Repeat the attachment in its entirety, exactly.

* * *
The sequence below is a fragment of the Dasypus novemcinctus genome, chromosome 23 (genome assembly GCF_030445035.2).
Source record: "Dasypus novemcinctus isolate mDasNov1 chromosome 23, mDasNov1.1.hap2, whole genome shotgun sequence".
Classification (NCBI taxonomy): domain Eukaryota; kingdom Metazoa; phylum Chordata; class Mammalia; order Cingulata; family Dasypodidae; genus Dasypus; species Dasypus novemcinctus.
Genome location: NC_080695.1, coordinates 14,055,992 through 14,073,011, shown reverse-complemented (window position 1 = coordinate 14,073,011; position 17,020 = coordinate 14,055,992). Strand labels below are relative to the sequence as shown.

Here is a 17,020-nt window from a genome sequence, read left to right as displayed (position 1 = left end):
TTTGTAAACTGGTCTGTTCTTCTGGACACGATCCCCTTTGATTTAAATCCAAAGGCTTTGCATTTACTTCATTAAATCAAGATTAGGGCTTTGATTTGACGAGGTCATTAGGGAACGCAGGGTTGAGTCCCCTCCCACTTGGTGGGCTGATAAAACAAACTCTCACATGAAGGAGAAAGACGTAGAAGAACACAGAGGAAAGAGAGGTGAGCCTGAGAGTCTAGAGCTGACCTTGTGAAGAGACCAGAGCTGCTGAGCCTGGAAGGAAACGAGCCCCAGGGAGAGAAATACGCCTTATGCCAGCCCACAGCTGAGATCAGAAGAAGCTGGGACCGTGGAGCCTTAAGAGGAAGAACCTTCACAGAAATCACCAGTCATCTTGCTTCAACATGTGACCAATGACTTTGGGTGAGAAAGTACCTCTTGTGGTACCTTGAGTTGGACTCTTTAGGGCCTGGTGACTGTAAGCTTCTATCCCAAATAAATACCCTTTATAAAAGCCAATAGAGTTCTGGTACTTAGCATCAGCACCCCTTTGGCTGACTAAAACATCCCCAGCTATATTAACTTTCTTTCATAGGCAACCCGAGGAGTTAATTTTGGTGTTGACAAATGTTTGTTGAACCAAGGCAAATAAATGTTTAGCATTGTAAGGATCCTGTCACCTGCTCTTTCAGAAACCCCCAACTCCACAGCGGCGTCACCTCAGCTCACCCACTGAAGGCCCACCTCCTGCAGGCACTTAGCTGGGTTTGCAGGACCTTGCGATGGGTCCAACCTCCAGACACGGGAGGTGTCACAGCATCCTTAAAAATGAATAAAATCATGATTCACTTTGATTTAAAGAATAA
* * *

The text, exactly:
The sequence below is a fragment of the Dasypus novemcinctus genome, chromosome 23 (genome assembly GCF_030445035.2).
Source record: "Dasypus novemcinctus isolate mDasNov1 chromosome 23, mDasNov1.1.hap2, whole genome shotgun sequence".
Classification (NCBI taxonomy): domain Eukaryota; kingdom Metazoa; phylum Chordata; class Mammalia; order Cingulata; family Dasypodidae; genus Dasypus; species Dasypus novemcinctus.
Genome location: NC_080695.1, coordinates 14,055,992 through 14,073,011, shown reverse-complemented (window position 1 = coordinate 14,073,011; position 17,020 = coordinate 14,055,992). Strand labels below are relative to the sequence as shown.

Here is a 17,020-nt window from a genome sequence, read left to right as displayed (position 1 = left end):
TTTGTAAACTGGTCTGTTCTTCTGGACACGATCCCCTTTGATTTAAATCCAAAGGCTTTGCATTTACTTCATTAAATCAAGATTAGGGCTTTGATTTGACGAGGTCATTAGGGAACGCAGGGTTGAGTCCCCTCCCACTTGGTGGGCTGATAAAACAAACTCTCACATGAAGGAGAAAGACGTAGAAGAACACAGAGGAAAGAGAGGTGAGCCTGAGAGTCTAGAGCTGACCTTGTGAAGAGACCAGAGCTGCTGAGCCTGGAAGGAAACGAGCCCCAGGGAGAGAAATACGCCTTATGCCAGCCCACAGCTGAGATCAGAAGAAGCTGGGACCGTGGAGCCTTAAGAGGAAGAACCTTCACAGAAATCACCAGTCATCTTGCTTCAACATGTGACCAATGACTTTGGGTGAGAAAGTACCTCTTGTGGTACCTTGAGTTGGACTCTTTAGGGCCTGGTGACTGTAAGCTTCTATCCCAAATAAATACCCTTTATAAAAGCCAATAGAGTTCTGGTACTTAGCATCAGCACCCCTTTGGCTGACTAAAACATCCCCAGCTATATTAACTTTCTTTCATAGGCAACCCGAGGAGTTAATTTTGGTGTTGACAAATGTTTGTTGAACCAAGGCAAATAAATGTTTAGCATTGTAAGGATCCTGTCACCTGCTCTTTCAGAAACCCCCAACTCCACAGCGGCGTCACCTCAGCTCACCCACTGAAGGCCCACCTCCTGCAGGCACTTAGCTGGGTTTGCAGGACCTTGCGATGGGTCCAACCTCCAGACACGGGAGGTGTCACAGCATCCTTAAAAATGAATAAAATCATGATTCACTTTGATTTAAAGAATAA